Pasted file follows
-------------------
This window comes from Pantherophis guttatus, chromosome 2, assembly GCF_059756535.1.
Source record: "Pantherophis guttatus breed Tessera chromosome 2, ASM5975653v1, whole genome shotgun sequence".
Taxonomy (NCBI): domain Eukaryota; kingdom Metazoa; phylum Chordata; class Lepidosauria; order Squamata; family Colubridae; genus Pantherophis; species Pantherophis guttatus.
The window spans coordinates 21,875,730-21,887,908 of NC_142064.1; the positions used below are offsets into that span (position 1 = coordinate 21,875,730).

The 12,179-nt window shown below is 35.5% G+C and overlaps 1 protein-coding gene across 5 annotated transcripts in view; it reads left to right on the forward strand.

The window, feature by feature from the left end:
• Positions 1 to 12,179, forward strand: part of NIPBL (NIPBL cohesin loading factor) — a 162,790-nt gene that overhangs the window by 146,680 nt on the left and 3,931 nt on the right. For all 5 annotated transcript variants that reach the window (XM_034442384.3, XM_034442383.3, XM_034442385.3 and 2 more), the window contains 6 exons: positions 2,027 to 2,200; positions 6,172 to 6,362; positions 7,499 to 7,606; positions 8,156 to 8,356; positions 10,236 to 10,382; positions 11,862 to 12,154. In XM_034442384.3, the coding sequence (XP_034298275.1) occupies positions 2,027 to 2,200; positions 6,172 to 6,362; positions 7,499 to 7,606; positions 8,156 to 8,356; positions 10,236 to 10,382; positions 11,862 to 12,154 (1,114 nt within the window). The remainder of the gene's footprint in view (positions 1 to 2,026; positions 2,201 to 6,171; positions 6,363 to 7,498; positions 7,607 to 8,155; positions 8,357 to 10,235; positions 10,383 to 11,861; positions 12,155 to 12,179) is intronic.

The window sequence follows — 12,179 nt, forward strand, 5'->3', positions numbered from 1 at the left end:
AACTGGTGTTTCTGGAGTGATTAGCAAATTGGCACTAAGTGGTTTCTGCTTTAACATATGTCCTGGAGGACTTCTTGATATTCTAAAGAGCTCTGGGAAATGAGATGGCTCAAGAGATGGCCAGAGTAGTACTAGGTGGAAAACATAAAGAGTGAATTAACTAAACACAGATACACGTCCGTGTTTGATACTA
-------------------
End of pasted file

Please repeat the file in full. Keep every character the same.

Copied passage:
This window comes from Pantherophis guttatus, chromosome 2, assembly GCF_059756535.1.
Source record: "Pantherophis guttatus breed Tessera chromosome 2, ASM5975653v1, whole genome shotgun sequence".
Taxonomy (NCBI): domain Eukaryota; kingdom Metazoa; phylum Chordata; class Lepidosauria; order Squamata; family Colubridae; genus Pantherophis; species Pantherophis guttatus.
The window spans coordinates 21,875,730-21,887,908 of NC_142064.1; the positions used below are offsets into that span (position 1 = coordinate 21,875,730).

The 12,179-nt window shown below is 35.5% G+C and overlaps 1 protein-coding gene across 5 annotated transcripts in view; it reads left to right on the forward strand.

The window, feature by feature from the left end:
• Positions 1 to 12,179, forward strand: part of NIPBL (NIPBL cohesin loading factor) — a 162,790-nt gene that overhangs the window by 146,680 nt on the left and 3,931 nt on the right. For all 5 annotated transcript variants that reach the window (XM_034442384.3, XM_034442383.3, XM_034442385.3 and 2 more), the window contains 6 exons: positions 2,027 to 2,200; positions 6,172 to 6,362; positions 7,499 to 7,606; positions 8,156 to 8,356; positions 10,236 to 10,382; positions 11,862 to 12,154. In XM_034442384.3, the coding sequence (XP_034298275.1) occupies positions 2,027 to 2,200; positions 6,172 to 6,362; positions 7,499 to 7,606; positions 8,156 to 8,356; positions 10,236 to 10,382; positions 11,862 to 12,154 (1,114 nt within the window). The remainder of the gene's footprint in view (positions 1 to 2,026; positions 2,201 to 6,171; positions 6,363 to 7,498; positions 7,607 to 8,155; positions 8,357 to 10,235; positions 10,383 to 11,861; positions 12,155 to 12,179) is intronic.

The window sequence follows — 12,179 nt, forward strand, 5'->3', positions numbered from 1 at the left end:
AACTGGTGTTTCTGGAGTGATTAGCAAATTGGCACTAAGTGGTTTCTGCTTTAACATATGTCCTGGAGGACTTCTTGATATTCTAAAGAGCTCTGGGAAATGAGATGGCTCAAGAGATGGCCAGAGTAGTACTAGGTGGAAAACATAAAGAGTGAATTAACTAAACACAGATACACGTCCGTGTTTGATACTA